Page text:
The AN/TSQ-130(V)2/(V)5 technical control and analysis center (TCAC) is a tactical, transportable, SIGINT-processing, analysis and reporting system installed in a large, selfcontained, modified S-280G shelter. TCAC is the primary system used by the Radio Battalion SIGINT support unit. The (V)2 is the baseline system, while the (V)5 has upgraded communications capabilities. It is to be replaced by the AN/MYQ-8 TCAC-PIP will replace the TCAC.

AN/MYQ-8 will consist of three remoteable analysis workstations (RAWSs), one communications interface module (CIM), and one supervisor control module (SCM). Remoteable Analysis Workstations (RAWS) provides the capability to do analysis and reporting in or away from the shelter, connecting via LAN or radio in the latter case. It also can operate in a stand-alone mode. Communications Interface Modules (CIM) provide man-machine interface between the TCAC PIP and other RadBn systems (e.g., team portable collection system, mobile electronic warfare support system) or external intelligence agencies. The Supervisor Control Module (SCM) is an administrator interface to file server and system supervision of the TCAC.[27]

The AN/USC-55 commander's tactical terminal (CTT) is a multiservice-developed, special application, UHF satellite communications receiver that can be dedicated to receive critical, timesensitive intelligence by commanders and intelligence centers at all echelons, in near-real-time, at GENSER or SCI levels. The receiver provides one full-duplex and two receive-only channels.

The team portable collection system (TPCS) upgrade is a semiautomated, man-transportable communications intelligence (COMINT) system. It provides intercept, collection, radio direction finding, analysis, reporting, and collection management support. T The TPCS upgrade made up of three subsystems:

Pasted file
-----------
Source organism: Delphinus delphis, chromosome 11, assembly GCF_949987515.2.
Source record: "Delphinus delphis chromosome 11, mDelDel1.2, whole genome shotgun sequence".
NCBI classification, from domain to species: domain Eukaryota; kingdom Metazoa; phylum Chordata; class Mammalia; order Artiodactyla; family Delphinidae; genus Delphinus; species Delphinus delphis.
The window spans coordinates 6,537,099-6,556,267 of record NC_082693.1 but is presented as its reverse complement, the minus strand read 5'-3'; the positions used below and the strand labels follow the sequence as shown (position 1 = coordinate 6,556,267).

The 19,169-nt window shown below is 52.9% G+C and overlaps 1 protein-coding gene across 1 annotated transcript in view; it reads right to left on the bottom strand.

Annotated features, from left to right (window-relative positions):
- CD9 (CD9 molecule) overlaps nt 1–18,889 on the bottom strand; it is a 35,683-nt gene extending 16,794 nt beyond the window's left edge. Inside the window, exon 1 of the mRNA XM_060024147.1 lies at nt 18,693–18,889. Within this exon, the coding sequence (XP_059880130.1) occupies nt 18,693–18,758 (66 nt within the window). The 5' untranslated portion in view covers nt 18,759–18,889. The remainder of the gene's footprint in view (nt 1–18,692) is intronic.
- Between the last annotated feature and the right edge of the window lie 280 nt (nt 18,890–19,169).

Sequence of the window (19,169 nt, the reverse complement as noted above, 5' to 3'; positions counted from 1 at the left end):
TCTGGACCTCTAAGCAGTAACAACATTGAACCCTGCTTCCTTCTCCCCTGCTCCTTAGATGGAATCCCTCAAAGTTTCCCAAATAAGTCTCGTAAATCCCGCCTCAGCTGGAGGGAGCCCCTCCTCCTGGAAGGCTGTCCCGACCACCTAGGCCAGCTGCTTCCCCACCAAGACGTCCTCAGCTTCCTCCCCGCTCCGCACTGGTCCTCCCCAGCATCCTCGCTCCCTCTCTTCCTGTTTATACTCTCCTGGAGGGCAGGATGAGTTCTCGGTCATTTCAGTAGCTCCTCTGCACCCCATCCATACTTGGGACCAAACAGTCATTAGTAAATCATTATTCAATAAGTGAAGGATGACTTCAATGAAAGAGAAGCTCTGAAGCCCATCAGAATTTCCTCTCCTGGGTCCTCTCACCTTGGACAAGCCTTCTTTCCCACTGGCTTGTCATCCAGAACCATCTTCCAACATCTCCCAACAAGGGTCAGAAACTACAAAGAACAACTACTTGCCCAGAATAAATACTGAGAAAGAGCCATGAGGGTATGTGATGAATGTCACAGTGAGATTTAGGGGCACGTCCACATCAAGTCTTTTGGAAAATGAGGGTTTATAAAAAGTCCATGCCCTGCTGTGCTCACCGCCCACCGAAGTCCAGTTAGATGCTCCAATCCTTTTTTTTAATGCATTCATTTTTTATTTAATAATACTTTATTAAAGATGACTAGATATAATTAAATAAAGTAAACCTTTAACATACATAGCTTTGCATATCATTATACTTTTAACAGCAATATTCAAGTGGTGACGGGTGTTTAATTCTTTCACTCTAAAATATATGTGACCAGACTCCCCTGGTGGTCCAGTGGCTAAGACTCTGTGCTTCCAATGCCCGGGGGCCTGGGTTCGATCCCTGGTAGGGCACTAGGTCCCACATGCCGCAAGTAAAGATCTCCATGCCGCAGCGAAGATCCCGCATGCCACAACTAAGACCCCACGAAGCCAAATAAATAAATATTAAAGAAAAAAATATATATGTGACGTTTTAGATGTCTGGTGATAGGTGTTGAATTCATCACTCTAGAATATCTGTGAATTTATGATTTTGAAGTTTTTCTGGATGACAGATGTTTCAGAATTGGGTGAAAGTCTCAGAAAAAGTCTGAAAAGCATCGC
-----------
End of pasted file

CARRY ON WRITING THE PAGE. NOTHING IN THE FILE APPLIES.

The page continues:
Intended for the Radio Reconnaissance Teams attached to Marine Expeditionary Units, the radio reconnaissance equipment program (RREP) SIGINT suite (SS)-1 is a semiautomated, integrated, open architecture radio intercept and DF system composed of a ruggedized computer and six functional modules that plug together. RREP SS-1 modules may operate independently or semi-independently. SS-1 enables the radio reconnaissance teams (RRTs) to target the majority of low-level, single-channel, unencrypted tactical signals of interest used by military, police, insurgents, and other potential hostile forces throughout the world.

The RREP SS-2 will provide a highly deployable, man-transportable, signals intercept and DF system employed by RRTs in support of the entire spectrum of MAGTF operations. RREP SS-2 employs advanced receiver capabilities, cellular phone and other digital communications collection and DF technology, global positioning system map navigation software, a more modular design, and electronic attack capabilities. As with RREP SS-1, the SS-2 operates at the modular level and at the integrated system level. The system can be controlled manually or via subcompact personal computer.